As it turned out, both Jon and his mom made it home by late afternoon. I don't remember what happened the rest of the day. I think the TV was on the whole day and into the evening. I remember watching Congress sing "God Bless America" on the steps. A part of me thought it was just for show, but it was still moving. I wish they would remember now the solidarity they showed then.
Two days later, I saw my counselor for perhaps the second or third time. I had started with her because of my lingering depression from the loss of our first baby in an early miscarriage. I told her that my loss didn't seem so awful right now. That I felt self-indulgent even being sad about it, when such a terrible thing had just happened. She said that everyone she had seen in the past few days had said the same thing. But a loss is a loss, she said, and it's all right to feel sad about it, even if you don't think it's as bad as someone else's.
A week later, my doctor called. My blood test for celiac disease was positive. I could confirm it with an endoscopy, but why not just go on a gluten-free diet and see if it worked?
Three months later, I discovered I was pregnant.
My daughter is now four years old. September 11 will be to her like the moon landing is to me. History. Something that happened before she was born.
It will seem remote to her, something she reads about in a school book.
But I will remember. And I will pray--as perhaps my grandparents prayed during World War II--that her generation will never experience such darkness, such evil. But I know that it probably will.
07 September 2006
We arrived at the Dublin Airport late last Thursday night. The driver of the hotel shuttle jokes with us and the four young Irish passengers as he races through the night on the "wrong" side of the road. I understand about one word in three. The Dublin accent is strong, and they talk very fast.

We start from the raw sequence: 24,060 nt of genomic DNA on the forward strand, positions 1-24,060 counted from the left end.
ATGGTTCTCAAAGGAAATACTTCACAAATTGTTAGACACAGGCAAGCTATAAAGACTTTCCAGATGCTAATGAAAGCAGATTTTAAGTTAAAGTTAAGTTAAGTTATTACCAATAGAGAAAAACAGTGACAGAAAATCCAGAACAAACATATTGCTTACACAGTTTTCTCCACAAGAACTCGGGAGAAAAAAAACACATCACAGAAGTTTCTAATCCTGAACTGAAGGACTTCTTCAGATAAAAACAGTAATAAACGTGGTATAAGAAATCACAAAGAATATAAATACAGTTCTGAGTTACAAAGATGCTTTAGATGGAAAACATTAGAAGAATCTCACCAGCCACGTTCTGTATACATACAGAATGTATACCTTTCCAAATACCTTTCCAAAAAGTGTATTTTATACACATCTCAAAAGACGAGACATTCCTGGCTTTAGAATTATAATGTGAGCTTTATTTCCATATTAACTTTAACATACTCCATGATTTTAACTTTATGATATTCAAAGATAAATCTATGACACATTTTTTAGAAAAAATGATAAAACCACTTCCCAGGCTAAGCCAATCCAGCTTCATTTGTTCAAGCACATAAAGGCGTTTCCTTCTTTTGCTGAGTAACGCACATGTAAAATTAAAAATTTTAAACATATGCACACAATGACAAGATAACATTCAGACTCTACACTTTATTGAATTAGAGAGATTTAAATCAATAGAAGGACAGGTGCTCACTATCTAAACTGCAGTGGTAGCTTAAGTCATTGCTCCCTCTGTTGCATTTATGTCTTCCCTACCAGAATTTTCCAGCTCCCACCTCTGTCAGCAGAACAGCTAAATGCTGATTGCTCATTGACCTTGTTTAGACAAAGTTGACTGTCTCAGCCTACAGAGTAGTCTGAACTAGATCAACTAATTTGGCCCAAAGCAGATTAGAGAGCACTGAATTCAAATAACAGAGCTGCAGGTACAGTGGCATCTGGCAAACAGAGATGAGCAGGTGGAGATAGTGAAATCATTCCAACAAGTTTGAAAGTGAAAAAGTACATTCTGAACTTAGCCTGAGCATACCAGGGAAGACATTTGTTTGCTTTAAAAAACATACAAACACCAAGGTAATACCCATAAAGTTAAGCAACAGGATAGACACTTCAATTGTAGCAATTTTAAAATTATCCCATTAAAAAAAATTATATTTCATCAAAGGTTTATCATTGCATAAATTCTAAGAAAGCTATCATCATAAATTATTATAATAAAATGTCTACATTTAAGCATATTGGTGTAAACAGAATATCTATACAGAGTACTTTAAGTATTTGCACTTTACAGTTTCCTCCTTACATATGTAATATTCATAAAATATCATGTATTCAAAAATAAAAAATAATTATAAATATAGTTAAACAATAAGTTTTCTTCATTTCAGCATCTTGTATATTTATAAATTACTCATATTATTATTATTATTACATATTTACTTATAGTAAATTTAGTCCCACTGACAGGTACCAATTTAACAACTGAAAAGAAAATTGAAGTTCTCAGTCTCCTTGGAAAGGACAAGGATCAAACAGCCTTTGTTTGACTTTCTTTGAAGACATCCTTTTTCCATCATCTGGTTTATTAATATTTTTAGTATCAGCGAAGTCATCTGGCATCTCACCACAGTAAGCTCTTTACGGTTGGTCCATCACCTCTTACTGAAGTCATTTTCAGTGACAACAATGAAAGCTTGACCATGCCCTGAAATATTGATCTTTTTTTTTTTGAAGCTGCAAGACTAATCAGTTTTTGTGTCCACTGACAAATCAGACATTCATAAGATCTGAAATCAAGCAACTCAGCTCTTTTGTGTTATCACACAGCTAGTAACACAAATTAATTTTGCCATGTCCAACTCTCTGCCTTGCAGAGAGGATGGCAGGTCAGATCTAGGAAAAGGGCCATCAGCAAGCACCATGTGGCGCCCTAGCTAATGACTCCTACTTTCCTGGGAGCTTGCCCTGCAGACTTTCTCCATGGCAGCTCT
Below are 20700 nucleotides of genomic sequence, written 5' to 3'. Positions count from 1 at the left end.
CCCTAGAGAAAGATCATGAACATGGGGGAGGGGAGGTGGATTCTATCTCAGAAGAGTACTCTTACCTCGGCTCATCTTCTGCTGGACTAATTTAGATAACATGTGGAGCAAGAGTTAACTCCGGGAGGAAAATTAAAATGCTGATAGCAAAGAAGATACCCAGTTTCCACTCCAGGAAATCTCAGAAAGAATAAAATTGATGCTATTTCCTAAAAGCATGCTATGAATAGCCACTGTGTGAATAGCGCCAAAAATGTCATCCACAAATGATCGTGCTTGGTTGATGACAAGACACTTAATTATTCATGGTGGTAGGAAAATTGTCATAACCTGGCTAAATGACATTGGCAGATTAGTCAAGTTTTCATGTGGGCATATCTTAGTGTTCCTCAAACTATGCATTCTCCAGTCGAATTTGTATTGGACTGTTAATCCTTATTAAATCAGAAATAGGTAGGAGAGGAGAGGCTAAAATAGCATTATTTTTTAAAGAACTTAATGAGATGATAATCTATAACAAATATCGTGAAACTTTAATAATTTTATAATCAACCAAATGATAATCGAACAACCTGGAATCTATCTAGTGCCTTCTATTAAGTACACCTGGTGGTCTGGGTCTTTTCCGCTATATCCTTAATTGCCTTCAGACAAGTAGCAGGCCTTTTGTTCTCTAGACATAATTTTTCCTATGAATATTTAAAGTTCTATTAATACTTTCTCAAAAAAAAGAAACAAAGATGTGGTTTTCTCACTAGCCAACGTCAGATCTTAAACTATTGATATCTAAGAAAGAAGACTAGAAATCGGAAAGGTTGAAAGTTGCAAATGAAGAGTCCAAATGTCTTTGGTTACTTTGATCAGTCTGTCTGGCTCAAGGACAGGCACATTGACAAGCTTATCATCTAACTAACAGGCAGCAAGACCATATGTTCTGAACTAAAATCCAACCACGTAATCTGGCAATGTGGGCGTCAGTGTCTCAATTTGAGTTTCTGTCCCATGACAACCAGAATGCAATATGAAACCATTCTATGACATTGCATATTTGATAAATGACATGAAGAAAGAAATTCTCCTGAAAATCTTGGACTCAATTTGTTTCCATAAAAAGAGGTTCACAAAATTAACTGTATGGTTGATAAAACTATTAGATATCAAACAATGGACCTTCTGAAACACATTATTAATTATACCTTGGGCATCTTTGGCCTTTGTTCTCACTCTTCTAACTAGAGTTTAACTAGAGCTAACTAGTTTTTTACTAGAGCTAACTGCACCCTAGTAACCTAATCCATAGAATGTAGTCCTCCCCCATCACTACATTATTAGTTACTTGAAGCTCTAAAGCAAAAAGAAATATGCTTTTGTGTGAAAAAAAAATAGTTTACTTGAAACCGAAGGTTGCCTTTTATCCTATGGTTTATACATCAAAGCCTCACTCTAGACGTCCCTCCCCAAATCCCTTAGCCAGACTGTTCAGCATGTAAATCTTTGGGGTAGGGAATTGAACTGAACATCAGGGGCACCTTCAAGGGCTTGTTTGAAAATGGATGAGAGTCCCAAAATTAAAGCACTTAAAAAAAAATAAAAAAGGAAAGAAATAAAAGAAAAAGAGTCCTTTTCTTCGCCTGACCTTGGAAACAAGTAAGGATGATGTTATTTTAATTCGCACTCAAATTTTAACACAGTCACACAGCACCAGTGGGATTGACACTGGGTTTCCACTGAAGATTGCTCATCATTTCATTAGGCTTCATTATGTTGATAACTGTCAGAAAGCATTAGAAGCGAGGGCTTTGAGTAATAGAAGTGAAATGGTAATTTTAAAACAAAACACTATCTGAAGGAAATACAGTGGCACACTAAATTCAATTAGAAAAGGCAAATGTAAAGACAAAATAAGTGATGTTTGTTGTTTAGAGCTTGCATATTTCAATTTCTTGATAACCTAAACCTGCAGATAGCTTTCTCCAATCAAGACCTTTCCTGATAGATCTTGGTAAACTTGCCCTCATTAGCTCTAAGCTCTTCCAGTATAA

Next morning, up and off to Galway. Our GPS system gets lost as soon as we leave the main city. We're on a brand-new road. The Tom-Tom shows us driving through a field.
Soon enough, though, the nice highway gives way to a two-lane road. Spoiled by the great roads in Germany, we forgot how an easy 2-hour trip on a highway can turn into a 5-hour trip on a road that goes through every little town.
But what towns they are. From Dublin onward, building projects abound. Road works, houses, whole housing developments. Mansions that would look right at home in the richer suburbs of DC.
We make it to Galway much later than we hoped. The city has grown enormously since I attended a semester abroad there in 1991; and it is even bigger and more congested than when Jon and I visited in the late 90s. The cow pasture I used to cut across when I walked from my house to the University College Galway campus is now the site of "luxury student apartments." In 1991, I read that Irish college students were the poorest students in the world. Evidently, that is no longer the case.
The pedestrian zone in Galway, however, is exactly as I remember it. The older, historical parts of cities in Europe don't change that much. Buildings change hands, but they are usually renovated rather than torn down and replaced. The American-style 50s diner has been replaced by a kebab restaurant, but the jewelry stores and gift shops are pretty much where I left them.
Up early for the trip to Cork, by way of the Cliffs of Moher and Blarney Castle. We and our traveling companions, who have never been to Ireland, repeat three comments as we wend our way down the west coast: (1) "I can't believe how bad these roads are"; (2) "Look at that house. It's beautiful! or It's huge!"; and (3) "Wow. I gotta take a picture. This is beautiful."
Even as we bounce along bumpy, narrow, winding roads (did I say bumpy?) through the wilds of the Burren, we saw new stately homes set in the middle of fields. I wondered where the inhabitants worked. It would be a long commute to Galway, but there seemed to be nothing but rocks, pastures, and in the distance the sea.